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By Richard A. Bauman

Crime and punishment have involved humanity because the starting of social lifestyles. Their manifestations in old Rome is still an attractive subject, because the legislation of such a lot ecu nations this day is derived from historical Roman legislations. the writer tells the heritage of punishment from the Roman Republic to the past due Empire, therefore laying off mild on a few decisive points of Roman heritage. Trials for treason, sedition and corruption light up political heritage; universal legislation crimes like homicide, poisoning, rape, adultery and forgery sharpen the belief of social historical past; discussions of freedom of speech bring up the certainty of highbrow historical past; and spiritual persecutions fill out the image of non secular heritage. This examine should still supply important analyzing not just for the Roman historian, yet for contemporary historians and legal professionals, sociologists and people ordinarily drawn to classical antiquity.

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It would take another 150 years to put a suitable constitution in place, but the courts adapted more quickly. The first response to the crisis was a series of special commissions, of mandates to magistrates to investigate and punish without needing to have the final sentence confirmed by the people. The people (or the senate) only participated to the extent of establishing the commission. The first of these special quaestiones was the Bacchanalian commission of 186 which investigated, and punished, thousands of people who were alleged to have committed common-law crimes, such as adultery, murder and forgery, in pursuit of social justice.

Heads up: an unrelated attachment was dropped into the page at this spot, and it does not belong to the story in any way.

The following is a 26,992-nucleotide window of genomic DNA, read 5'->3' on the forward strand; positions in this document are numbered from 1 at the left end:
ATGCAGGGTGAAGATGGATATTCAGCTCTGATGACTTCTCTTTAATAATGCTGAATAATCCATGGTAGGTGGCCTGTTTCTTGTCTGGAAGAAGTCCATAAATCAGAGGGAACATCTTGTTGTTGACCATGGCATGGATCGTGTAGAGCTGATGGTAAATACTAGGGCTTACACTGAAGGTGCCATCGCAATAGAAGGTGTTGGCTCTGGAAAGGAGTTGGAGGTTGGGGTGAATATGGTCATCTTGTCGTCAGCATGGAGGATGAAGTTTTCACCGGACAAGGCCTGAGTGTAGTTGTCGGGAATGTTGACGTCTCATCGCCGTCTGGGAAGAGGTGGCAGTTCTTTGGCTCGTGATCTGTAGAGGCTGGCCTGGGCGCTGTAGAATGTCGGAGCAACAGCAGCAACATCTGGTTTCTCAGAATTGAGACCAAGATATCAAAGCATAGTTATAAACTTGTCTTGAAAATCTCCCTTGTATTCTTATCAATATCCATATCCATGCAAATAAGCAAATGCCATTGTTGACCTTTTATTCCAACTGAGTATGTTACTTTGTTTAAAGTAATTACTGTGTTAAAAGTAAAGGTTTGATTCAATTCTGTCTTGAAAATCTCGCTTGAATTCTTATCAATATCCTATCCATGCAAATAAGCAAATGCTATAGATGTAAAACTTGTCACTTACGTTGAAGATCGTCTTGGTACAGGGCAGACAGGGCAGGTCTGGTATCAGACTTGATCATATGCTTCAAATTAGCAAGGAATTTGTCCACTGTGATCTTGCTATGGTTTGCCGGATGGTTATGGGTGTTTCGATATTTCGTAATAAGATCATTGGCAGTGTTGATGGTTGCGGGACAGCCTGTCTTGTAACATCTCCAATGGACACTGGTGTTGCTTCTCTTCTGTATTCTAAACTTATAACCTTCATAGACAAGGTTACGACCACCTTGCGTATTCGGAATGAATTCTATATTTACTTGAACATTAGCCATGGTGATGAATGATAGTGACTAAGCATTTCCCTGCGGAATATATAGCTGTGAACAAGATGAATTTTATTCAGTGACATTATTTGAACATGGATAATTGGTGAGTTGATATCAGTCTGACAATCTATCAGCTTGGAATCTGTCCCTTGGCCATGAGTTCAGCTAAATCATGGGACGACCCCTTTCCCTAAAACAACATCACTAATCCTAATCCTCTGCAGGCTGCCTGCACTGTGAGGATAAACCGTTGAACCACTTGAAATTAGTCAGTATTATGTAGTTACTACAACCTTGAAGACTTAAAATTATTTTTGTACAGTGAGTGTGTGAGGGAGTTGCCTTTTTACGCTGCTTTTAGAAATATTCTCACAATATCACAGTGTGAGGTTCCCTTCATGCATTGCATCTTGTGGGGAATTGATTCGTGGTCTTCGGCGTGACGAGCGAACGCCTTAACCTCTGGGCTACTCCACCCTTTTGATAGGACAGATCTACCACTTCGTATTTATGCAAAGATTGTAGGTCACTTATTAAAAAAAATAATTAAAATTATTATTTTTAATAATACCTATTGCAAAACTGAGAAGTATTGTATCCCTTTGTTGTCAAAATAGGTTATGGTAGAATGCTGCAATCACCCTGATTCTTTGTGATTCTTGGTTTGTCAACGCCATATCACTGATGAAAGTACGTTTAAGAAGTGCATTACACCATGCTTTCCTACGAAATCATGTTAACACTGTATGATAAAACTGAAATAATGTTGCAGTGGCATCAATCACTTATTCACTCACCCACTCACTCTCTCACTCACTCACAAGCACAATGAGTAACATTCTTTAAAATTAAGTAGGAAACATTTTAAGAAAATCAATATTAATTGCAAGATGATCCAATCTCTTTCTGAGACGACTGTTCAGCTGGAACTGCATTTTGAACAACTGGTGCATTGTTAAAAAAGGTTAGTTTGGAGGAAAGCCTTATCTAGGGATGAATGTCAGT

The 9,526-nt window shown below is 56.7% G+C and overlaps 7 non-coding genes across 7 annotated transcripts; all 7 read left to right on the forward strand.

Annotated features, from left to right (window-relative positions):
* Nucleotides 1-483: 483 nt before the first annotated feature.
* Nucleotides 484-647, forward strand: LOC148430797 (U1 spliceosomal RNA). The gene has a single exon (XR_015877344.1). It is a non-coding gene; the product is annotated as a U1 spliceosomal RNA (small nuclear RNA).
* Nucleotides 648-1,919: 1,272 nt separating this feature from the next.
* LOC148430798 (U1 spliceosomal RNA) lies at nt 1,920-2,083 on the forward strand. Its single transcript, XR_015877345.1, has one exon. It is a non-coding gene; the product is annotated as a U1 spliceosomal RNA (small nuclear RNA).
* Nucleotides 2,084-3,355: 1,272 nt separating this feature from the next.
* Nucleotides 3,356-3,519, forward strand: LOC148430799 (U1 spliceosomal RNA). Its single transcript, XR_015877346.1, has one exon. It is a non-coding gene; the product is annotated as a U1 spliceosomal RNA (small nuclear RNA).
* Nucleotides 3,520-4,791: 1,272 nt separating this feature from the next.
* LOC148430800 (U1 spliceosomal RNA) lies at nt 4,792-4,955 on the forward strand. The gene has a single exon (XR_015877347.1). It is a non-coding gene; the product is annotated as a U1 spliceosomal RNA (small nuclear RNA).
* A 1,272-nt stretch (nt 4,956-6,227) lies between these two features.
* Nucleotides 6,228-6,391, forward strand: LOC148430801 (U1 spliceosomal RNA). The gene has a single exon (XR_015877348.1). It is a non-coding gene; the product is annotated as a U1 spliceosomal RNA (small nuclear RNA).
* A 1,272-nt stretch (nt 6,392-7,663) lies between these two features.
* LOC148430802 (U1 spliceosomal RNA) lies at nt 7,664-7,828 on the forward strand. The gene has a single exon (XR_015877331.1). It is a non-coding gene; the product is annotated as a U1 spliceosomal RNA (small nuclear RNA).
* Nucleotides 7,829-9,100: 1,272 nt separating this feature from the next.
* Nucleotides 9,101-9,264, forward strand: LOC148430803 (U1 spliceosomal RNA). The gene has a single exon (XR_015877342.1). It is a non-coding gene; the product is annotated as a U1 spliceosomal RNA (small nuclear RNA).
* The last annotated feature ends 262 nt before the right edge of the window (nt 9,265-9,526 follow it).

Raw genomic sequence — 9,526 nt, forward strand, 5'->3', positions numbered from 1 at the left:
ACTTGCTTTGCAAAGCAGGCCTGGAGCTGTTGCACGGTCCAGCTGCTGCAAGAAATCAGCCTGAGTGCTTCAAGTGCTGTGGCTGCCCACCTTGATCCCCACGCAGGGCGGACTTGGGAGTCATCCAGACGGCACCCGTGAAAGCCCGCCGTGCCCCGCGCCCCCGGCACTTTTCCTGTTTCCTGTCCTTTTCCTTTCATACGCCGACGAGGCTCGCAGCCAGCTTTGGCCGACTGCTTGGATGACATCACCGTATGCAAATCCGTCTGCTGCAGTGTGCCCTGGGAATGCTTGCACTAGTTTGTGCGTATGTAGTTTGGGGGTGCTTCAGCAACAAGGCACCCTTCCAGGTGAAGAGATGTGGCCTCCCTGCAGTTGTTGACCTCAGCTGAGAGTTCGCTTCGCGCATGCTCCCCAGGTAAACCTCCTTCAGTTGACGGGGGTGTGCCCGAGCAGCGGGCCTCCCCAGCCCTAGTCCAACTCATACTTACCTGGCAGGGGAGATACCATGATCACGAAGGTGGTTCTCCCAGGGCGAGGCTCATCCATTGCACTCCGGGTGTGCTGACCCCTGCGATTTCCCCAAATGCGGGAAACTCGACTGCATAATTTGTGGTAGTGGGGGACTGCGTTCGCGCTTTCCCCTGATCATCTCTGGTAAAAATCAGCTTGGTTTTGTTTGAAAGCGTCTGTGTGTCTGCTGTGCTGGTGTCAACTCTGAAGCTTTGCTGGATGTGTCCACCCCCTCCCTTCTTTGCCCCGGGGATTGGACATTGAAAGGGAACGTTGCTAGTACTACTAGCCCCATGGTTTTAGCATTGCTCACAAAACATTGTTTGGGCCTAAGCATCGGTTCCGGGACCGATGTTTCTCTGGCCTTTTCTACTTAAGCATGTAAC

90). 20 An interesting principle is 38 CICERO ON PUNISHMENT enunciated in De officiis: it is more commendable for an orator to appear for the defence than for the prosecution. The latter role should only be adopted when it is in the public interest (rei publicae causa), and even then conducting too many capital prosecutions may be stigmatized as inhuman behaviour. A capital charge should never be brought against someone who may be innocent. But there is no objection to defending the guilty as long as they are not depraved or impious.

Thus both humanitas and utilitas publica, the public interest, were served by the new dispensation. 24 So far so good, but the idea that interdiction was named specifically in the statute has not gone unchallenged. It has been argued by Kunkel that it was merely an administrative measure by the magistrate. 25 This argument cannot be allowed to stand. In the first place, the jurists unanimously describe the penalty in terms which clearly make it the statutory punishment. The Severan jurist, Domitius Ulpianus, puts it as follows: The lex Cornelia (de sicariis et veneficis)26 laid down that arsonists were to be interdicted from water and fire— incendiariis lex quidem Cornelia aqua et igni interdici iussit.

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